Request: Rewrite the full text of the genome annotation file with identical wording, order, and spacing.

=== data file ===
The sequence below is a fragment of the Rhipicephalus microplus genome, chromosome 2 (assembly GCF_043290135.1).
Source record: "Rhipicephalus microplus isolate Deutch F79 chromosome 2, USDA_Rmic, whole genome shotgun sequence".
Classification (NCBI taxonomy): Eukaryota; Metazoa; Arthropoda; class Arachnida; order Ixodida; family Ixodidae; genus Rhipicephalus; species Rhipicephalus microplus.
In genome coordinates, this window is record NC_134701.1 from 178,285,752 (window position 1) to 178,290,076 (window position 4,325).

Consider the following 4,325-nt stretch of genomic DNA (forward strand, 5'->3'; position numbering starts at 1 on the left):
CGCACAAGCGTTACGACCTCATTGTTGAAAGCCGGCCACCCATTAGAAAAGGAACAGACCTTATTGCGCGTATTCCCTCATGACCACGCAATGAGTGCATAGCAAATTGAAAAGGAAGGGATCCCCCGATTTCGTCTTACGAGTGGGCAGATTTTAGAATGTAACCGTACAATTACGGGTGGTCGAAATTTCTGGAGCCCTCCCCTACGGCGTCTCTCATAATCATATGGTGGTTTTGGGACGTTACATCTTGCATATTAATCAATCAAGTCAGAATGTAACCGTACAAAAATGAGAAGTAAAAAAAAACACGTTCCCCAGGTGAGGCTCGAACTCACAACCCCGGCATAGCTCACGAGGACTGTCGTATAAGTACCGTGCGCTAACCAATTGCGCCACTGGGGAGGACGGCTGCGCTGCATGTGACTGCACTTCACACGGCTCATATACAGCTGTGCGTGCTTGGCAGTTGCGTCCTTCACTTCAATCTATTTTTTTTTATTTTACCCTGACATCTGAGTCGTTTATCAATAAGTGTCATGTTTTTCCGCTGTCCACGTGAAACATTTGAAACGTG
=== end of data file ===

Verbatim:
The sequence below is a fragment of the Rhipicephalus microplus genome, chromosome 2 (assembly GCF_043290135.1).
Source record: "Rhipicephalus microplus isolate Deutch F79 chromosome 2, USDA_Rmic, whole genome shotgun sequence".
Classification (NCBI taxonomy): Eukaryota; Metazoa; Arthropoda; class Arachnida; order Ixodida; family Ixodidae; genus Rhipicephalus; species Rhipicephalus microplus.
In genome coordinates, this window is record NC_134701.1 from 178,285,752 (window position 1) to 178,290,076 (window position 4,325).

Consider the following 4,325-nt stretch of genomic DNA (forward strand, 5'->3'; position numbering starts at 1 on the left):
CGCACAAGCGTTACGACCTCATTGTTGAAAGCCGGCCACCCATTAGAAAAGGAACAGACCTTATTGCGCGTATTCCCTCATGACCACGCAATGAGTGCATAGCAAATTGAAAAGGAAGGGATCCCCCGATTTCGTCTTACGAGTGGGCAGATTTTAGAATGTAACCGTACAATTACGGGTGGTCGAAATTTCTGGAGCCCTCCCCTACGGCGTCTCTCATAATCATATGGTGGTTTTGGGACGTTACATCTTGCATATTAATCAATCAAGTCAGAATGTAACCGTACAAAAATGAGAAGTAAAAAAAAACACGTTCCCCAGGTGAGGCTCGAACTCACAACCCCGGCATAGCTCACGAGGACTGTCGTATAAGTACCGTGCGCTAACCAATTGCGCCACTGGGGAGGACGGCTGCGCTGCATGTGACTGCACTTCACACGGCTCATATACAGCTGTGCGTGCTTGGCAGTTGCGTCCTTCACTTCAATCTATTTTTTTTTATTTTACCCTGACATCTGAGTCGTTTATCAATAAGTGTCATGTTTTTCCGCTGTCCACGTGAAACATTTGAAACGTG